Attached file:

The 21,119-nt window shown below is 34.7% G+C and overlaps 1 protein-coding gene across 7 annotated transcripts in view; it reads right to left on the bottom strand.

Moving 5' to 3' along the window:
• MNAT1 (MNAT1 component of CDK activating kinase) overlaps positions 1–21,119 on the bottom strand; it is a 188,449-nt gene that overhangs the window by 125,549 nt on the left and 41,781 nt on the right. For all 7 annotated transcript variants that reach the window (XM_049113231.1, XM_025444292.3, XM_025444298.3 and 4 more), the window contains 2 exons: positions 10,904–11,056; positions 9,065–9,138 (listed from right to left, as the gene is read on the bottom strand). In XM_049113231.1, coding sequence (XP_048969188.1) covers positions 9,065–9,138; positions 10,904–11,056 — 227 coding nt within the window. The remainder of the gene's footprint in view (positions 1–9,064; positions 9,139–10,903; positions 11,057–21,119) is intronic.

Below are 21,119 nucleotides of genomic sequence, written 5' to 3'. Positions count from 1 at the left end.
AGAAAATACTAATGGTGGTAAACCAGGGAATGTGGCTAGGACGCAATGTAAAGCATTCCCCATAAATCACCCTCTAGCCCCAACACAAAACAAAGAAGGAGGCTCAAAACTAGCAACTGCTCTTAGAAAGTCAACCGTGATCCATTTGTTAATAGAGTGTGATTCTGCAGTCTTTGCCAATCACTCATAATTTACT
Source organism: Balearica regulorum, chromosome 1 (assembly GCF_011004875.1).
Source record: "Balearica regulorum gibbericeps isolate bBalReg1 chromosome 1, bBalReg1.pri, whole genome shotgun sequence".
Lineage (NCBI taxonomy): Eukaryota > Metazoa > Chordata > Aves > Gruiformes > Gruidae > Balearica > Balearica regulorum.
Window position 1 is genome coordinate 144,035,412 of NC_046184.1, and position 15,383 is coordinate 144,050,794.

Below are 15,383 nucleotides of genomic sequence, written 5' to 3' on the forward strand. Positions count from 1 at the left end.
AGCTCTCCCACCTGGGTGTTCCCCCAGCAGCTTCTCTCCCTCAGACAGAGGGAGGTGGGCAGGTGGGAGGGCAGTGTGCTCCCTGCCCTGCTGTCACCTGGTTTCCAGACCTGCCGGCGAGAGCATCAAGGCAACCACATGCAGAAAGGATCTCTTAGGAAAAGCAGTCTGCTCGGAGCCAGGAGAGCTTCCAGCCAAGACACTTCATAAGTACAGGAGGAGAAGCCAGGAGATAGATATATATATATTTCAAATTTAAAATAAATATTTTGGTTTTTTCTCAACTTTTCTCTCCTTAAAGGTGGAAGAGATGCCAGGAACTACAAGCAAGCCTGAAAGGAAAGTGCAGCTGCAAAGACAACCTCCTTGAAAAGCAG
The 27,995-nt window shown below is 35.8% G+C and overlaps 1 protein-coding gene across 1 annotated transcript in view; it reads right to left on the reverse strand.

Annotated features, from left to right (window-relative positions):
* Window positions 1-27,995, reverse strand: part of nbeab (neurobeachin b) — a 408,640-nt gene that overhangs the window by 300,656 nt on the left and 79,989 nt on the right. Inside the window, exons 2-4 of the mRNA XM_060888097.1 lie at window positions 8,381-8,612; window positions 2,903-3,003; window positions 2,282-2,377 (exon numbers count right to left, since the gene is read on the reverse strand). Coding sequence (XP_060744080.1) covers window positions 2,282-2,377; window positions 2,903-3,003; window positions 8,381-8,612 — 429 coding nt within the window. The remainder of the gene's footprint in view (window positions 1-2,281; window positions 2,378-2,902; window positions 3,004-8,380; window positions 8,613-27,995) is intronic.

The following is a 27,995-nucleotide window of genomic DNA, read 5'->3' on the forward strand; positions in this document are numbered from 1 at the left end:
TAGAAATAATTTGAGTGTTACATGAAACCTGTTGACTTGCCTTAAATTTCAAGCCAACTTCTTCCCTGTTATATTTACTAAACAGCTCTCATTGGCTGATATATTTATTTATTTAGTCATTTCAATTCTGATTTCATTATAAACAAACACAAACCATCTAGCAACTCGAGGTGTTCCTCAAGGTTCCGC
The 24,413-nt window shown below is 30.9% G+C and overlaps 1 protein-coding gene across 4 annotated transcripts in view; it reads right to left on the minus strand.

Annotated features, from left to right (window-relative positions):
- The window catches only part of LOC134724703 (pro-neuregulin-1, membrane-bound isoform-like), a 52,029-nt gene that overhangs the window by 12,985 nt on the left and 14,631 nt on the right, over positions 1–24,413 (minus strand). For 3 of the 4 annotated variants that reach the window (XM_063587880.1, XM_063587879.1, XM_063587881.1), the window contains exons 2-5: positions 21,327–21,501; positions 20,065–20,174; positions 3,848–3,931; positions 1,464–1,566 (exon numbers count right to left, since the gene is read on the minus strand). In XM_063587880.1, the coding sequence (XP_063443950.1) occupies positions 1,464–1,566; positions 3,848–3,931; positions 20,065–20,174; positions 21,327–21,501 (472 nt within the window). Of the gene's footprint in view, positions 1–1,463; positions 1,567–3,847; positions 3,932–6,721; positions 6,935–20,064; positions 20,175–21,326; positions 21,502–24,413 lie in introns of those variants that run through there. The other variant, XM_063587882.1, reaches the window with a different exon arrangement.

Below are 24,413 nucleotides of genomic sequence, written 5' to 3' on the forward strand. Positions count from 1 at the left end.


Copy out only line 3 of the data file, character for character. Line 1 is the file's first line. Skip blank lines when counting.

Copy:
• MNAT1 (MNAT1 component of CDK activating kinase) overlaps positions 1–21,119 on the bottom strand; it is a 188,449-nt gene that overhangs the window by 125,549 nt on the left and 41,781 nt on the right. For all 7 annotated transcript variants that reach the window (XM_049113231.1, XM_025444292.3, XM_025444298.3 and 4 more), the window contains 2 exons: positions 10,904–11,056; positions 9,065–9,138 (listed from right to left, as the gene is read on the bottom strand). In XM_049113231.1, coding sequence (XP_048969188.1) covers positions 9,065–9,138; positions 10,904–11,056 — 227 coding nt within the window. The remainder of the gene's footprint in view (positions 1–9,064; positions 9,139–10,903; positions 11,057–21,119) is intronic.